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Người Sán Dìu (𠊛山由)
|Regions with significant populations|
|Yue Chinese, Vietnamese, Pinghua|
Predominantly Mahayana Buddhism|
Taoism, Catholicism and Evangelicalism
|Related ethnic groups|
|Chinese Vietnamese, Yao people|
The Sán Dìu (also known as San Deo, Trai, Trai Dat and Man Quan Coc; Chinese: 山由族; pinyin: Shān yóu zú; Jyutping: saan1 jau4 zuk6; Cantonese Yale: Sanyau Juk; Chữ nôm: 𠊛山由; Vietnamese alphabet: Người Sán Dìu) is a Yao ethnic group in northern Vietnam who speak Yue Chinese (Cantonese), a Chinese language. Although the Vietnamese government classifies San Diu as an independent group, San Diu people are originally a part of Chinese people in Vietnam. They are believed to have migrated from Guangdong, China around 1600.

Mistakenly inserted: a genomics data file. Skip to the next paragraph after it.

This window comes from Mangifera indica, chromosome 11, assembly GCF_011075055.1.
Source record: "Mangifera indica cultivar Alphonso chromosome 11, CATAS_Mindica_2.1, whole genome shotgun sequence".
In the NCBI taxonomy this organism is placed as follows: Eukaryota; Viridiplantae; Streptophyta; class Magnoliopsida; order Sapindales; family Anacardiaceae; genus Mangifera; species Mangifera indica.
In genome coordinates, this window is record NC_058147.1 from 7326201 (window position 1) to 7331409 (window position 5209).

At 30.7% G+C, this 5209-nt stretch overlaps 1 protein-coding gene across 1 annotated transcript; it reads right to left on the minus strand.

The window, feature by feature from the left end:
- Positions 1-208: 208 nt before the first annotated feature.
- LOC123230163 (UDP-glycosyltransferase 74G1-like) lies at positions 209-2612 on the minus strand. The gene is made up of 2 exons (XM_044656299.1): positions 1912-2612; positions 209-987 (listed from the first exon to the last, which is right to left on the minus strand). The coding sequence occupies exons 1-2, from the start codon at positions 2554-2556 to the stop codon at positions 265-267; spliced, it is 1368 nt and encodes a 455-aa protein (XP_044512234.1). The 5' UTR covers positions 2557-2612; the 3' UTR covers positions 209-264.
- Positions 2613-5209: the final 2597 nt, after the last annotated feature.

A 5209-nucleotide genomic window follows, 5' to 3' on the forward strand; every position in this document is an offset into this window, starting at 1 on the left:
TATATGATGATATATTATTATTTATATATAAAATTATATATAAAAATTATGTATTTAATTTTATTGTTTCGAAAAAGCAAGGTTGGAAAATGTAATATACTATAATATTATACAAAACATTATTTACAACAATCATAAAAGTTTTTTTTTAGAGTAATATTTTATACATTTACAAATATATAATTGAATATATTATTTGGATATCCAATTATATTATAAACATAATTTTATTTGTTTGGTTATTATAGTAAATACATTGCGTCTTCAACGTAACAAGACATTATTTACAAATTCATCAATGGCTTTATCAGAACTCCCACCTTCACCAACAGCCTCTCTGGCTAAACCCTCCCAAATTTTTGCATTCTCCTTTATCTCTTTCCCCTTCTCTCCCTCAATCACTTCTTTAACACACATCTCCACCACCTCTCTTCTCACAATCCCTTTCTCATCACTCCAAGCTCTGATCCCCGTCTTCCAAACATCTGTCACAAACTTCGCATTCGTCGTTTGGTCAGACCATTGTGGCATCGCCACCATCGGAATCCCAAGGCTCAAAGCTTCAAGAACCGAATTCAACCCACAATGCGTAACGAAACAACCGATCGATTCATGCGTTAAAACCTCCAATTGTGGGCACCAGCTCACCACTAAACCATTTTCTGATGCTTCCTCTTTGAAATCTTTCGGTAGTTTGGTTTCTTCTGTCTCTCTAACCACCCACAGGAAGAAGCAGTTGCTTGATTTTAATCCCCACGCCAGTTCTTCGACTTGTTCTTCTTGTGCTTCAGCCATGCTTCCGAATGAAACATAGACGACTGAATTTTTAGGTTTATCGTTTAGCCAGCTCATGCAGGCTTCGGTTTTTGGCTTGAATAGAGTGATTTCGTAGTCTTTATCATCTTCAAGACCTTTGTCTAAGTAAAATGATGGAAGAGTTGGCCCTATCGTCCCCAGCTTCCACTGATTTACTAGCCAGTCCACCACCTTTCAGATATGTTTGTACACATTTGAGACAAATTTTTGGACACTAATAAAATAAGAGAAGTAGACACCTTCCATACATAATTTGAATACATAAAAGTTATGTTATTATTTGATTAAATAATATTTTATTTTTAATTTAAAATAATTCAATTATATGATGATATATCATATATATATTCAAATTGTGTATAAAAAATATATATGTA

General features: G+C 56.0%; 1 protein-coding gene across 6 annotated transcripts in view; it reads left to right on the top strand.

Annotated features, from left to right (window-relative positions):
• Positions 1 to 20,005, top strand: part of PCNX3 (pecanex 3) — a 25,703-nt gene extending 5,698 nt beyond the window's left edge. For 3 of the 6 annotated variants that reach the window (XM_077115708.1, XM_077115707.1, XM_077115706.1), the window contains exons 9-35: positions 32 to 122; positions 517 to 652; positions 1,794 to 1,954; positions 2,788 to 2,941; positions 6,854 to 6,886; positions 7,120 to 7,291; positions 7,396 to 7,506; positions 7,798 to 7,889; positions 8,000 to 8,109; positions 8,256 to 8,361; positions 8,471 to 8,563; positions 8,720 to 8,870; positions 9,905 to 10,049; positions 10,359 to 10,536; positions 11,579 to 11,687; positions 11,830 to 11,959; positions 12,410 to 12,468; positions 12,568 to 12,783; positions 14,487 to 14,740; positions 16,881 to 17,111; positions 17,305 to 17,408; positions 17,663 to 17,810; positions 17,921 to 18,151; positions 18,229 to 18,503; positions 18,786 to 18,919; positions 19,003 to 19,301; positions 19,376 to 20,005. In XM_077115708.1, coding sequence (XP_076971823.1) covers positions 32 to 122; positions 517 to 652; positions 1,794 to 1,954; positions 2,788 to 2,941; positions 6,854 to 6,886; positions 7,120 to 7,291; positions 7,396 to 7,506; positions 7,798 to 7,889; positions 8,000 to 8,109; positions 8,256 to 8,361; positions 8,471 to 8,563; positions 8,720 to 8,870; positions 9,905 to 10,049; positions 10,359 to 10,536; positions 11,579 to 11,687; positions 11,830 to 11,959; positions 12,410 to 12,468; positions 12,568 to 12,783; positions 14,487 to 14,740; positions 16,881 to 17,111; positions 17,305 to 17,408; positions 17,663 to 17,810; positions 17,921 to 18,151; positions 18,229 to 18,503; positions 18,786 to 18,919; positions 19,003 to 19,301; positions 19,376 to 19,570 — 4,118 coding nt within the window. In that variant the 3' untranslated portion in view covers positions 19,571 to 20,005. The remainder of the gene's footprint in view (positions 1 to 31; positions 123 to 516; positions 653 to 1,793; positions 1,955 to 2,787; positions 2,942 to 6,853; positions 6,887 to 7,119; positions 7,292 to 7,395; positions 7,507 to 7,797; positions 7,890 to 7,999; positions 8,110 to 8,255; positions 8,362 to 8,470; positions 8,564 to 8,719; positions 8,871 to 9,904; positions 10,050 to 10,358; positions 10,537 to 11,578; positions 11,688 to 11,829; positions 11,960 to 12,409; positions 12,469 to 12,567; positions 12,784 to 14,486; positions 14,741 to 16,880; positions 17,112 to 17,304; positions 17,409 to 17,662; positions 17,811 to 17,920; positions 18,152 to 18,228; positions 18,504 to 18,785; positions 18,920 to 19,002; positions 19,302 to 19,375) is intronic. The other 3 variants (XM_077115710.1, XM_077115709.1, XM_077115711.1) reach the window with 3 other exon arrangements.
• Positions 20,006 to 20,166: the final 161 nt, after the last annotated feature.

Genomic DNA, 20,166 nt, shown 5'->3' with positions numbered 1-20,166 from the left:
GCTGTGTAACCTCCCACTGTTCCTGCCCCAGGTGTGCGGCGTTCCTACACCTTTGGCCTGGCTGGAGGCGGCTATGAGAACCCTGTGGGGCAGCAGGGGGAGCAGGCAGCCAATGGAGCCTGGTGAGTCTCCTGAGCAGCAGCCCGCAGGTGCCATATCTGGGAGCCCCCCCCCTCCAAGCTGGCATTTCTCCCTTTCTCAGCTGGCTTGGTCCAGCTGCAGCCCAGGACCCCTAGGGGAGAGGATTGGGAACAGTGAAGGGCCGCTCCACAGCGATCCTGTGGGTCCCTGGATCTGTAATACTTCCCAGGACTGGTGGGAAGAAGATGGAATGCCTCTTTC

The group's estimated population as of 2000 was 117,500; a 2009 estimate put the number at 146,821. They speak a variant of Cantonese, and it is suggested that some still speak Iu Mien. The major religions are Mahayana Buddhism and Taoism, with elements of animism and veneration of the dead. About 400 are adherents of the Catholic Church; a few are evangelical Protestants. This ethnic group is mainly concentrated in Quảng Ninh Province.
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